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Lake Sturgeon - Environmental Concerns

Preservation of habitat is the single most important factor in maintaining conditions for the survival of the lake sturgeon. Changes in habitat have seriously reduced the capacity of our waters to produce these fish. Dams prevent the fish from traveling to their spawning grounds, and the change in water flow brought about by hydroelectric power plants may reduce the number of bottom organisms lake sturgeon feed on and interfere with the hatching of sturgeon eggs.

Like many fish, sturgeon require stable, moderate levels of oxygen to survive. Polluted waters have less available oxygen; in winter and midsummer, these oxygen levels may drop too low, resulting in death for the lake sturgeon and other species.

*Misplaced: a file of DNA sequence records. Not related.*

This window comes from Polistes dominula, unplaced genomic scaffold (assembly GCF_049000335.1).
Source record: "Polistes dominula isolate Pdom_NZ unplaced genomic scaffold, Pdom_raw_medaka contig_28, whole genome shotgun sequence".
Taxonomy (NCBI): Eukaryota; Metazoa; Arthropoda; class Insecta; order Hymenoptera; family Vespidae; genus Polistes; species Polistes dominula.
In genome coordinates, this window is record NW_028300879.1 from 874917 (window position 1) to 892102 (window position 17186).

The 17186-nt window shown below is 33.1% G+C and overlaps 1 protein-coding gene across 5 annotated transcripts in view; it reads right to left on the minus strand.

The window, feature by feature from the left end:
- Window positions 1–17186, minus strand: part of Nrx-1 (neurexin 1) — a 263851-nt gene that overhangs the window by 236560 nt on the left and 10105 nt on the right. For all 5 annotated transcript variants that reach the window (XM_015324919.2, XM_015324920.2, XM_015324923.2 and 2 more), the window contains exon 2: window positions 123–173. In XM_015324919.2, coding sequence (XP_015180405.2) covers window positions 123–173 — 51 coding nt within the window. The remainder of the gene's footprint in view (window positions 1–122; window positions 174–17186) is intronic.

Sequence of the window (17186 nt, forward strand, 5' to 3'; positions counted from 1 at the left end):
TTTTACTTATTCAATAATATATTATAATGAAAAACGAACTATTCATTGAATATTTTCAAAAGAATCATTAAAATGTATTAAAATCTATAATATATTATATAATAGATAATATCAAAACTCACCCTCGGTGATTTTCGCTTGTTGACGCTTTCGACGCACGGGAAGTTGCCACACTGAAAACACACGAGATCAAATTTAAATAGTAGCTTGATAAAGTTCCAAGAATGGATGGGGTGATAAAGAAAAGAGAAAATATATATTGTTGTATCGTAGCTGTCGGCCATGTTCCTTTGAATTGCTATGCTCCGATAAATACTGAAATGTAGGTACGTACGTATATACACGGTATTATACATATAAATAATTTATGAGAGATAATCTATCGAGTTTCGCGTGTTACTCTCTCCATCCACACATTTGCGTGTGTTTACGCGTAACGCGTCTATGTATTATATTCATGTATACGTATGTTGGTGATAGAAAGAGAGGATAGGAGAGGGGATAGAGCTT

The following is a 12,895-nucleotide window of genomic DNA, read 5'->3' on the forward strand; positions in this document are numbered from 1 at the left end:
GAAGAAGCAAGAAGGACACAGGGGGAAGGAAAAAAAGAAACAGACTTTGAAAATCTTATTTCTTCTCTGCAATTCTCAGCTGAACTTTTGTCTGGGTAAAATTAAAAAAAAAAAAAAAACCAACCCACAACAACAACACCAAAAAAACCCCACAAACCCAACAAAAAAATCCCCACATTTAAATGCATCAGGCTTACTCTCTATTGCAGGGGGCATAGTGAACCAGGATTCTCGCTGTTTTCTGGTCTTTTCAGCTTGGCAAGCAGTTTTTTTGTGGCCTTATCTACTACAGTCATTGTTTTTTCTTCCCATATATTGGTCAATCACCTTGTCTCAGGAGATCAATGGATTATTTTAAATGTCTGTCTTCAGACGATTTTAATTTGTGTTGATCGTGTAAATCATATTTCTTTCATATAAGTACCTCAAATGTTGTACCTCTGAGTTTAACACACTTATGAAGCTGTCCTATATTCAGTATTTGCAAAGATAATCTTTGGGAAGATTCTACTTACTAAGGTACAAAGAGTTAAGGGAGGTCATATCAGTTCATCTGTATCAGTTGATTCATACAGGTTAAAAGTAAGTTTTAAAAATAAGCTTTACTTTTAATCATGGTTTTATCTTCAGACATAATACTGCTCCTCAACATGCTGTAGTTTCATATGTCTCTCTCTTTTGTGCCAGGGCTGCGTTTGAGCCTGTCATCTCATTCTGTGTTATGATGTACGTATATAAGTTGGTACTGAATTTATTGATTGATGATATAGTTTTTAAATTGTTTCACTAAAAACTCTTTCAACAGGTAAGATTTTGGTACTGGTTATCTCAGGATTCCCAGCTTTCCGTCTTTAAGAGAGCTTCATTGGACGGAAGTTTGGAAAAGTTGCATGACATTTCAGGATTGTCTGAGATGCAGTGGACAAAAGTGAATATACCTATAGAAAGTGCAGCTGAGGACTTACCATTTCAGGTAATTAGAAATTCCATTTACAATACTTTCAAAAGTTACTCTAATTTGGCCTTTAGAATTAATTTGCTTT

Sturgeon that live in polluted waters may accumulate some pollutants in their tissues at high concentrations in part because they are long-lived but also because they can have high levels of fat. Wisconsin's statewide fish consumption advisory recommends that women of childbearing years and children not eat sturgeon more frequently than one meal per month and men and older women not eat sturgeon more frequently than one meal per week. In addition, people who eat fish should consult the Department's fish consumption advisories for the waters from which sturgeon should be eaten less frequently because of higher concentrations of contaminants such as the Great Lakes and larger, industrialized rivers.

Contact information
For more information, please contact:
Karl Scheidegger
Fisheries biologist
Last revised: Tuesday February 12 2019